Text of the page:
First published 21/5/17 reposted 23/2/19
Friday is the best day of the week in my job. Not because the weekend is close, but because Friday is my day for school visits. I try and fit three schools in. Collective worship, tour, conversation with the Head and Chair of Governors.
I never cease to be moved at the sacrificial way in which colleagues work for the children in our schools and give of themselves for them. I am also overwhelmed with the quality of the Christian experience children receive in schools and the engagement of parish churches and clergy.
Two weeks ago I was at Wargrave Primary in Newton-le-Willows. After a great act of worship – two Christian songs, prayer and a really excellent presentation by the Deputy Head; I was ready for the tour. The Deputy and I were led by three Year 5 pupils (it was the end of SATs week and Year 6 were enjoying a congratulatory cake).
It was amazing to see the thoughtfulness which had gone into the prayer corners in each room with a different means of concretising prayer in each: pegs, leaves, glitter shakers and more. It was this display that caught my attention though:
Messy Church, a brand run through the Bible Reading Fellowship is creating quite a library of books. I reviewed one here. The latest that I have read is Messy Hospitality by Lucy Moore the founder of Messy Church.
Lucy writes in an engaging style which is never dull. She uses rich, poetic language and imagery, this is a deceptive book. It needs mulling over, perhaps a bit like Messy Church itself which can appear deceptively simple.
I loved Lucy’s opening lines:
“Hospitality is where it’s at. Hospitality is where God’s at. It’s a key that opens the door to the kingdom.”
I referred to the etymology of ‘messy’ in my earlier review and Lucy goes into more detail on that in her introduction to this book. Sadly, she misses the link between ‘messy’ and Mass (Ite MISSA est) which would be a way in for so many Catholic Christians. This is even more sad in that she gets exactly, and it is almost a motif of the book, the dual role that Jesus has as host and guest, that host with its Eucharistic meaning. A further reflection on this would also draw in Jesus as Priest and Victim, and the strong sense in the Mass that what we offer has been given us, the double gift.
Lucy does not pull any punches on the costliness of hospitality; it is a risky business. Another theme of the book. This book epitomises the radical Christian inclusion which our Archbishops have called for. Are those who are ‘queer’, different, not of our tribe really welcome?
Lucy quotes Ian Paul’s blog on what radical hospitality might look like:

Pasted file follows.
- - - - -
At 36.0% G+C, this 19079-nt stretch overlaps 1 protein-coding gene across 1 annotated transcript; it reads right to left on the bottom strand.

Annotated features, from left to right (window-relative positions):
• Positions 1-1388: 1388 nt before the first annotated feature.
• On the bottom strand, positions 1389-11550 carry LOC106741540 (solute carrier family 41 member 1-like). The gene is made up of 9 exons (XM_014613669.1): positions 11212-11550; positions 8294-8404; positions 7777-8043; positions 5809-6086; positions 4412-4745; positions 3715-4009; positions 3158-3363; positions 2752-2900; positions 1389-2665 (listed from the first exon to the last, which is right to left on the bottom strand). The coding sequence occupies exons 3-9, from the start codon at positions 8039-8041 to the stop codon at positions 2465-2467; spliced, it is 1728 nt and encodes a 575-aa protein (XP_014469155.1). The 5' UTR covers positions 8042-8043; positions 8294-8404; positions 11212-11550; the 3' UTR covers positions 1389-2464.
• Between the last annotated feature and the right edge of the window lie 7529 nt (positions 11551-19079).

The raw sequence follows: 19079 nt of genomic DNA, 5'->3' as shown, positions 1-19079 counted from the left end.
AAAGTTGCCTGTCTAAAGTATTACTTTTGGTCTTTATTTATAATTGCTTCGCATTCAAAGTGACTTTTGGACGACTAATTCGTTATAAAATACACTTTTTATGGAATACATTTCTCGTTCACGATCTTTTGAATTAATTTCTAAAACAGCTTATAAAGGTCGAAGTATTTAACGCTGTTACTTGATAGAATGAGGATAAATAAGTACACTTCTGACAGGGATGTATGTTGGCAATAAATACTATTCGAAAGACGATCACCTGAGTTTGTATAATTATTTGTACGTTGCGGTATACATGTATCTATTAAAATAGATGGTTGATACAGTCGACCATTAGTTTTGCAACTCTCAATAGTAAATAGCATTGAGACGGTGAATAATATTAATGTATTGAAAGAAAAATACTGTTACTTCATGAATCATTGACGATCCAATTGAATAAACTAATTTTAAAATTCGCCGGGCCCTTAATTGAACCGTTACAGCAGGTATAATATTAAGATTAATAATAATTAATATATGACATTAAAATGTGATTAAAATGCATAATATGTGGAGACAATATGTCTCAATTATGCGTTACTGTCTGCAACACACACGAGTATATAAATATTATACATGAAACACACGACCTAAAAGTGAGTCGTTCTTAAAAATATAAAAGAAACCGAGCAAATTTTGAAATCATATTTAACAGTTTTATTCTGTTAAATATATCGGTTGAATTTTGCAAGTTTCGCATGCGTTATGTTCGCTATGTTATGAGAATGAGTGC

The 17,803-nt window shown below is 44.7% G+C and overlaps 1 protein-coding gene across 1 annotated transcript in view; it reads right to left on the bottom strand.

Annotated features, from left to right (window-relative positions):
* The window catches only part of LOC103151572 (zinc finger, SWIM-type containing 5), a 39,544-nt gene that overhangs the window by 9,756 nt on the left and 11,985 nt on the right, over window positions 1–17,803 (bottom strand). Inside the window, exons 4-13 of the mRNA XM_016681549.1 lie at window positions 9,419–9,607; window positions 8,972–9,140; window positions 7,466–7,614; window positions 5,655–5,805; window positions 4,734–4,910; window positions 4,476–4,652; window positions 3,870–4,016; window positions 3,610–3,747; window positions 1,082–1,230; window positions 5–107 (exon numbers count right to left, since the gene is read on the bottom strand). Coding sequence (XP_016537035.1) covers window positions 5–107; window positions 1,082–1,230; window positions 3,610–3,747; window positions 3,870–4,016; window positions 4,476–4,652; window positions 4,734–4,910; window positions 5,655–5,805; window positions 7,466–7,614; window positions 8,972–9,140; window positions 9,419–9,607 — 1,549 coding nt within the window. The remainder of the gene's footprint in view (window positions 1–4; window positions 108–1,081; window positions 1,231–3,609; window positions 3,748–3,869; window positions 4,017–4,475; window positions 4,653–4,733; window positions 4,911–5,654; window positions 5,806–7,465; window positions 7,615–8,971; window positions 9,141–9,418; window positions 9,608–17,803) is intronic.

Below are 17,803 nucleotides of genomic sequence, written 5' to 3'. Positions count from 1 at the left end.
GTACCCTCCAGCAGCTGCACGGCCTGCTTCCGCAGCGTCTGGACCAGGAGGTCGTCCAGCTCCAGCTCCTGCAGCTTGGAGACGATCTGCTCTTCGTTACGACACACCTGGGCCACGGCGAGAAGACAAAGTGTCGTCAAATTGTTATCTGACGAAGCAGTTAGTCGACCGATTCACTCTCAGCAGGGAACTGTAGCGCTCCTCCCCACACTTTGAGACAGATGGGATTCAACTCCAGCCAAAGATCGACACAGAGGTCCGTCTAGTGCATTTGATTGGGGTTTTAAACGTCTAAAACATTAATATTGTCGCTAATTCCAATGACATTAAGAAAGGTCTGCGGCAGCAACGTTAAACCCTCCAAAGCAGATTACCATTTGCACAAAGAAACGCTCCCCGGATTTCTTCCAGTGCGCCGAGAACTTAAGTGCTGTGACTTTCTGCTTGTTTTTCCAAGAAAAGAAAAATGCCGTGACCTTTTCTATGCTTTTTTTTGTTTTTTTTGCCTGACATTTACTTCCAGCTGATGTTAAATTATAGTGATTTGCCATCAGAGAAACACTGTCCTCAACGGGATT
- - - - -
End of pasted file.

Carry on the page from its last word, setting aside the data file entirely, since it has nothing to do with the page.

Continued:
- Seeking to understand
- Authentically welcoming others and being glad to be with them
- Caring curiosity
- Beings friend even though its not your ‘job’
- Accepting, no matter what
- Profoundly relational
- Something that takes time
- Unnerving, surprising, and easy.
What a beautiful and helpful list.
On the facing page is an equally helpful list for preparing activities. The next list includes the wonderfully challenging:
“Is there any moment when Jesus would not be welcome at our table?”
I particularly like the way in which Lucy sets the scene, the need that the church has to do something different. The barrenness of Sarah at Genesis 18 and the parallel barrenness in too many churches without young people is very powerful.
There are good references to the tradition of hospitality in the monastic tradition and the Rule of St Benedict as well as to current hospitality in the new monastic communities and in some more traditional ones such as Hilfield Friary.
This is an immensely practical book. About a quarter of the book is taken up with very helpful examples of activities, the activities are given clear aims. The practicality also emerges in the section on safeguarding and even on hygiene issues and the law. Each chapter ends with a set of questions for discussion/thought.
Having spent the eight years of my headship living under a set of values that included ‘a place at the table’ I like these four tables of messy church:
Those same values included the importance of listening. Lucy stresses the need for “three-dimensional listening – listening to God, to each other and to the community we are trying to serve”.
Like any good teacher Lucy knows the importance of transition moments and of making sure that people are not sitting around waiting for things to start.
For me, the weakest chapter is that on hospitality at the Lord’s Table. Not helped by Lucy’s confessing to a deep phobia about well dressed altars which just seems unnecessary and raised my hackles a little – an uncharacteristically negative moment. But perhaps the real issue is that despite this chapter, and that by Philip North in Being Messy, Being Church, there is still more work to be done on the relationship between Messy Church and Eucharist.
Hospitality in a Messy Home (Chapter 5) is particularly strong because it is written with such humility. Many of us who would claim to embrace the concepts of hospitality and community struggle to do this at the most personal level – in our own homes. There is very good food for thought in this chapter.
This is yet another book from the Messy Church stable that must be essential reading. The community of priests I belong to is partly inspired by the Society of Mary, founded in the nineteenth century by Fr Jean
-Claude Colin, he writes about the Eglise naissant, the church being born. I have no doubt that Messy Church is part of the church being renewed, being born, in our time. In the diocese of Liverpool we are determined that our schools be part of this birth, with new worshipping communities and new opportunities for leadership. I can’t do better than quote Lucy Moore’s final sentence in this excellent book
“I dream of a church with hospitality in the heart and on the face of every member.”